Magazine Masthead
category: Culture

Biologist E.O. Wilson on Why Humans, Like Ants, Need a Tribe

Post: April 6, 2012 6:08 pm
Author: E.O. Wilson         Source: The Daily Beast

Have you ever wondered why, in the ongoing presidential campaign, we so strongly hear the pipes calling us to arms? Why the religious among us bristle at any challenge to the creation story they believe? Or even why team sports evoke such intense loyalty, joy, and despair?

The answer is that everyone, no exception, must have a tribe, an alliance with which to jockey for power and territory, to demonize the enemy, to organize rallies and raise flags.

And so it has ever been. In ancient history and prehistory, tribes gave visceral comfort and pride from familiar fellowship, and a way to defend the group enthusiastically against rival groups. It gave people a name in addition to their own and social meaning in a chaotic world. It made the environment less disorienting and dangerous. Human nature has not changed. Modern groups are psychologically equivalent to the tribes of ancient history. As such, these groups are directly descended from the bands of primitive humans and prehumans.

The drive to join is deeply ingrained, a result of a complicated evolution that has led our species to a condition that biologists call eusociality. “Eu-,” of course, is a prefix meaning pleasant or good: euphony is something that sounds wonderful; eugenics is the attempt to improve the gene pool. And the eusocial group contains multiple generations whose members perform altruistic acts, sometimes against their own personal interests, to benefit their group. Eusociality is an outgrowth of a new way of understanding evolution, which blends traditionally popular individual selection (based on individuals competing against each other) with group selection (based on competition among groups). Individual selection tends to favor selfish behavior. Group selection favors altruistic behavior and is responsible for the origin of the most advanced level of social behavior, that attained by ants, bees, termites—and humans.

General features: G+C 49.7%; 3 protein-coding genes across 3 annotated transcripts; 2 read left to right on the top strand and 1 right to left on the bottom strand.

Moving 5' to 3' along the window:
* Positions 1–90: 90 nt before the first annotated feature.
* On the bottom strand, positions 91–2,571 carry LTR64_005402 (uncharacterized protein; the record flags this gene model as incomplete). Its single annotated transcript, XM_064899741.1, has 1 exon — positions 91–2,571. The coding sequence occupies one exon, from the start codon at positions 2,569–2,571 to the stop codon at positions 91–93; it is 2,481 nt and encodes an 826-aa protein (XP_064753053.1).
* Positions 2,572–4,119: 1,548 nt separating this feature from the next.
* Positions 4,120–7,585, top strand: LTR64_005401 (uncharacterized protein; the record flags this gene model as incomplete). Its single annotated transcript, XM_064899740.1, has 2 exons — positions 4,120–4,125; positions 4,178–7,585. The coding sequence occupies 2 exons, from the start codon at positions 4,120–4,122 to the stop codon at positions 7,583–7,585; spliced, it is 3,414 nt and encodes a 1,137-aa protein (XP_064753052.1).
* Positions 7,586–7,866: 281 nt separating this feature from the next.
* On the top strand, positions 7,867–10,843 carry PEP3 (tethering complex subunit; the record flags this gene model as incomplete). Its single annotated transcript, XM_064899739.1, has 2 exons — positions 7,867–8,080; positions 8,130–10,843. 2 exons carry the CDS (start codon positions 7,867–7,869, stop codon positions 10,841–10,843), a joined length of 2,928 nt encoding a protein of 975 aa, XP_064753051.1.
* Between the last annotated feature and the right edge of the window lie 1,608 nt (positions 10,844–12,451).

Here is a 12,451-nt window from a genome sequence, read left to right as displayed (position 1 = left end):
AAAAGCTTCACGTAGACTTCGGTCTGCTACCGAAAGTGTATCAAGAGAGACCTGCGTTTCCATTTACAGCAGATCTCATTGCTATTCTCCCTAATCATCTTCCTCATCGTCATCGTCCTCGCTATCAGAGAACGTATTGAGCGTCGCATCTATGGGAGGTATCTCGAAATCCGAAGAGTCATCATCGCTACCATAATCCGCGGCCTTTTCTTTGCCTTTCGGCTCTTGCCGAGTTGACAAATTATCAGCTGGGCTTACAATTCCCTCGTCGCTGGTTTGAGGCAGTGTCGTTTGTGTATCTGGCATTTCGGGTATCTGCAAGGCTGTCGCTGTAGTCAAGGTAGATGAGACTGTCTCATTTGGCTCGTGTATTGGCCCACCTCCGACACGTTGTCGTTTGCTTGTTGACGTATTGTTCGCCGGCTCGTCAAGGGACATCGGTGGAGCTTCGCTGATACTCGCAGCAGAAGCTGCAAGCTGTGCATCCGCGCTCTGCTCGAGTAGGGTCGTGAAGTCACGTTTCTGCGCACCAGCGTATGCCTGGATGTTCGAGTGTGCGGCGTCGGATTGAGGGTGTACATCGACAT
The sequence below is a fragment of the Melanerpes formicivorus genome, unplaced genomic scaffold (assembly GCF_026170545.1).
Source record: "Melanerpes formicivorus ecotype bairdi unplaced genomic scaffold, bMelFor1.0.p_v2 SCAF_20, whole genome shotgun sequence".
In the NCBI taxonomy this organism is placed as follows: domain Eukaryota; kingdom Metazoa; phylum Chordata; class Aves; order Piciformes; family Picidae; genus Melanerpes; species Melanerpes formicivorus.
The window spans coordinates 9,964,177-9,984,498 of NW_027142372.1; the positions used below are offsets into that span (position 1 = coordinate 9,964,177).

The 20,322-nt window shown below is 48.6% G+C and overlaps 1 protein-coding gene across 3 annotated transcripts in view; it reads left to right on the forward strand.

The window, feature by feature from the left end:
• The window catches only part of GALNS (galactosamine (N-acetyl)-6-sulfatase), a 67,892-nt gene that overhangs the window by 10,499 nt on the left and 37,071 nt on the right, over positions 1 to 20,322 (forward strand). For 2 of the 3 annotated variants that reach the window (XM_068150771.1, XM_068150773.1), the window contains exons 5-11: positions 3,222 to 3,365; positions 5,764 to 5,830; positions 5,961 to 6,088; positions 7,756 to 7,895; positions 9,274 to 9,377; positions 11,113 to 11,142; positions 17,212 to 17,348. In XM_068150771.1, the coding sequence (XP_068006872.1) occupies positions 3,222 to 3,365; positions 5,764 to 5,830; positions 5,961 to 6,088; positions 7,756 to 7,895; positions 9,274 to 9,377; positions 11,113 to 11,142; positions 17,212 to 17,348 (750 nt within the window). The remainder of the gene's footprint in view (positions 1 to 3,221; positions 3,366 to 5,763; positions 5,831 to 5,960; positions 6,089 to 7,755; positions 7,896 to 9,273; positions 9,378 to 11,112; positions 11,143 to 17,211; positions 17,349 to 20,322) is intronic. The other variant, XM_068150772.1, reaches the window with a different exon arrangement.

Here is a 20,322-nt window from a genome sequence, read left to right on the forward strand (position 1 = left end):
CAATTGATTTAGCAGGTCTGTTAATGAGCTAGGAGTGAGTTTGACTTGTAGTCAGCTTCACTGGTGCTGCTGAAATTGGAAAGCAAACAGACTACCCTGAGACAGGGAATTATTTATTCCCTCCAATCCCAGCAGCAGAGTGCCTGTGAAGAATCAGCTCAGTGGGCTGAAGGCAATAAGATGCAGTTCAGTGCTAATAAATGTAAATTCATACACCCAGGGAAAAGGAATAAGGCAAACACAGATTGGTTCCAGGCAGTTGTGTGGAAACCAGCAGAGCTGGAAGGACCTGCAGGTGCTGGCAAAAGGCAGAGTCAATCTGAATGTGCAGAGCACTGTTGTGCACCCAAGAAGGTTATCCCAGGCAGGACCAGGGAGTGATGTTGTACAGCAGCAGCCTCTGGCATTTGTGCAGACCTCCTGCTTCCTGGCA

Among eusocial insects, the impulse to support the group at the expense of the individual is largely instinctual. But to play the game the human way required a complicated mix of closely calibrated altruism, cooperation, competition, domination, reciprocity, defection, and deceit. Humans had to feel empathy for others, to measure the emotions of friend and enemy alike, to judge the intentions of all of them, and to plan a strategy for personal social interactions.

Read more at the Daily Beast

Comments

Post: April 7 2012 2:52 am By: Lesley


It worries me that in this piece Ed Wilson does not sufficiently stress the flexibility of our social identity.  The problem we always have is that, if we are not careful, people will think that if it is “natural” to be something - in this case “tribal” - it is OK.  Will people now think that racism, ethnocentrism, class warfare and a whole bunch of other nasty things are somehow justified?  The fact is that people can learn to be sufficiently objective to allow members of different groups to interact to the mutual benefit of both.  People hold multiple social identities and happily switch between them.  We should be trying to learn to be better at this and to figure out how to generally promote tolerance.

Post: April 8 2012 10:45 am By: Michael Blume


@Lesley, as to the importance of education, I couldn’t agree more. And I enjoyed to note that you constructed another (tribal?) ‘We’ in order to formulate our shared Duty. grin